Encouraging wider participation through grants, subscriptions, and local get-togethers

Andy Barfield, Hiromi Furusawa, Kay Irie, and Rich Silver, Learner Development SIG committee

Last year the Learner Development SIG provided four grants of 40,000 yen each for teachers to attend conferences. Two of the grants went to teachers wishing to attend the Advising for Language Learner Autonomy conference organized at Kanda University of International Studies in November 2011: Ian Hurrell, a language school teacher in Sapporo, and Mehmet Boyno, a high school teacher in Turkey. In return for their grants, Ian and Mehmet were asked to write for the LD SIG’s newsletter-journal, Learning Learning, about connections between their interests in language learner advising, their own work, and issues that caught their attention at the Kanda conference. The other two grants were awarded to Matt Coomber and Michael Wilkins, both based in Kansai, to help support their attendance at JALT2011 in Tokyo. Neither Matt nor Michael receive institutional funding, so getting to a three-day JALT conference in Tokyo is a major expense for them – and the SIG’s conference grants of 40,000 yen made a tangible difference for their professional development. The short, personalized pieces of writing of 1200 words or so that Matt and Michael have also contributed to Learning Learning help all the members of the LD SIG benefit from their conference participation.

The Learner Development SIG has been providing conference grants for SIG members since 2006. These financial grants are aimed at helping teachers and researchers new to the area of learner development who don’t have access to institutional support. This year, following a consultation period with SIG members in January, we decided to expand the range of support, in particular by offering starter membership/subscription grants. Like most groups in JALT, many Learner Development SIG members work in universities, so it is important for us to make a deliberate effort to keep encouraging the participation of junior high and senior high school teachers, as well as elementary school and language school teachers – not to mention teachers doing graduate studies. We also wish to encourage greater participation by Japanese teachers in different SIG events, publications, and research. This is where the SIG’s 2012 Wider Participation Scheme comes in.

The 2012 scheme provides both subscriptions and grants. We are quite aware that many teachers are reluctant to pay 10,000 yen as the basic membership fee for JALT before they can become members of any SIG. This was a very good reason for the SIG to start offering annual subscriptions in 2012. Although subscriptions are only available to people who are not members of JALT, there is a substantial difference between an annual subscription to the SIG (2000 yen) and a JALT + LD SIG membership (10,000 + 1,500 yen). Subscriptions can act as a much lower-cost entry point for many more teachers.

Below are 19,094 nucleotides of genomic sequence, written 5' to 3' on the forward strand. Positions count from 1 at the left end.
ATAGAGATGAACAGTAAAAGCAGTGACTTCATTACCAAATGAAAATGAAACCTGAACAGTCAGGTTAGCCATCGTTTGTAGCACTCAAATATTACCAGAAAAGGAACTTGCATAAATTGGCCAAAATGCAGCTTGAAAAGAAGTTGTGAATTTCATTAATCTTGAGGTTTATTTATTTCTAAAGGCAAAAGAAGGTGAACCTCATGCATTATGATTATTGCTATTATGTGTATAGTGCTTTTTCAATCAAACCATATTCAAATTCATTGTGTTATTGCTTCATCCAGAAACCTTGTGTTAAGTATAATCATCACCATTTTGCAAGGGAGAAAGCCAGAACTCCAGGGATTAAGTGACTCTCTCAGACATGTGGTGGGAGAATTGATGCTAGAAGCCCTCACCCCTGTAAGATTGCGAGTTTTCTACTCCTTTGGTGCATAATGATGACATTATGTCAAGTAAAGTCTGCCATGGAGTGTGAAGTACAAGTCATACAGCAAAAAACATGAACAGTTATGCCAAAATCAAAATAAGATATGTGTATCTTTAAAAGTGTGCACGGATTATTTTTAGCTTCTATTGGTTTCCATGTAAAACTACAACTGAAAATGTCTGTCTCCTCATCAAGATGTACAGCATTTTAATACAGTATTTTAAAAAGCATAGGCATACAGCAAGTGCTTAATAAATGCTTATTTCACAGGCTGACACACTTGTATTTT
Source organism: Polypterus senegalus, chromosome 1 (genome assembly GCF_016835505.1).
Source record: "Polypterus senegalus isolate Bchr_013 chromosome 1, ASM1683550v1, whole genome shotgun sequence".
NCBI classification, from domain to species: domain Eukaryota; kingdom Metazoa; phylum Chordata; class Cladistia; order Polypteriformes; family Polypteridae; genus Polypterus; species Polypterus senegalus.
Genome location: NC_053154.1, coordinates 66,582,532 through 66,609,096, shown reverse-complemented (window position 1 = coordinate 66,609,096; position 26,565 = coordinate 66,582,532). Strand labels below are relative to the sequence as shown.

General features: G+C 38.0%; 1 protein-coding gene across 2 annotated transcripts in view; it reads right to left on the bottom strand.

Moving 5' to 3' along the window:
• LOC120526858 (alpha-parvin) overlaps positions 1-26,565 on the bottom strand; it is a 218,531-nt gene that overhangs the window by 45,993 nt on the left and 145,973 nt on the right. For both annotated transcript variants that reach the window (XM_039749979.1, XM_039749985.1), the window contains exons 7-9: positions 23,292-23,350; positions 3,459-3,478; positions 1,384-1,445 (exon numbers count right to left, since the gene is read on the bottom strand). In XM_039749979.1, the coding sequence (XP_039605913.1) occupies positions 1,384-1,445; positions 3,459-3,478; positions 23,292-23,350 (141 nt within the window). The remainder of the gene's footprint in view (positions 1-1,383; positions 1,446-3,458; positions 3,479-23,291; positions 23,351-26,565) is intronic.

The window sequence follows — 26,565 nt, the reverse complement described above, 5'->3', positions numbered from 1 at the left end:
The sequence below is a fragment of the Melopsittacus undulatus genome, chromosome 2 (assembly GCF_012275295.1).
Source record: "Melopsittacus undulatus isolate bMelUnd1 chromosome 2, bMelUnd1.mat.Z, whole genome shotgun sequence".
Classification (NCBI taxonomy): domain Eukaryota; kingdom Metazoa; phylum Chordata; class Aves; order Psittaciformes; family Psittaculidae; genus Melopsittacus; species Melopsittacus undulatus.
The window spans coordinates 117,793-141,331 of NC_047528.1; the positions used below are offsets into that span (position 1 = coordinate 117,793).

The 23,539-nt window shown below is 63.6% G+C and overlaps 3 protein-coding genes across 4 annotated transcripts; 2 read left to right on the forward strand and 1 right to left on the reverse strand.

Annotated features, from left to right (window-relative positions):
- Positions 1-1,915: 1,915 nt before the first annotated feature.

In 2012, the SIG is offering 10 first-time/starter subscription grants to non-members of JALT to encourage such entry-level participation. For JALT members, the SIG is also offering 10 first-time/starter SIG memberships, so that teachers can join the SIG and see how it fits them. In terms of other grants, the SIG’s 2012 Wider Participation Scheme includes:

  • two Tohoku grants (free memberships of JALT and the LD SIG to colleagues working in the affected areas)
  • two Pan SIG conference grants of 25,000 yen each
  • two LD SIG research grants of 25,000 yen each
  • two LD SIG national conference grants of 40,000 yen each.

In each case priority is being given to teachers who do not have access to institutional funding. What’s more, interested teachers may make their applications in Japanese or English. Full details are available on the LD SIG’s homepage at: <ld-sig.org/grants2012>.


This year the LD SIG is also organizing regular local get-togethers in Tokyo, Kansai, and Hiroshima. These are an important grassroots part of the SIG’s 2012 Wider Participation Scheme. Focused on participants exploring together their learner development interests and developing small-scale action research projects, such non-presenter based gatherings offer another route for would-be members of the SIG to become involved and co-create their professional development with other similarly interested colleagues. In different but energizing ways, then, the Learner Development SIG hopes that its Wider Participation Scheme will help nurture lively communities of collaboration.

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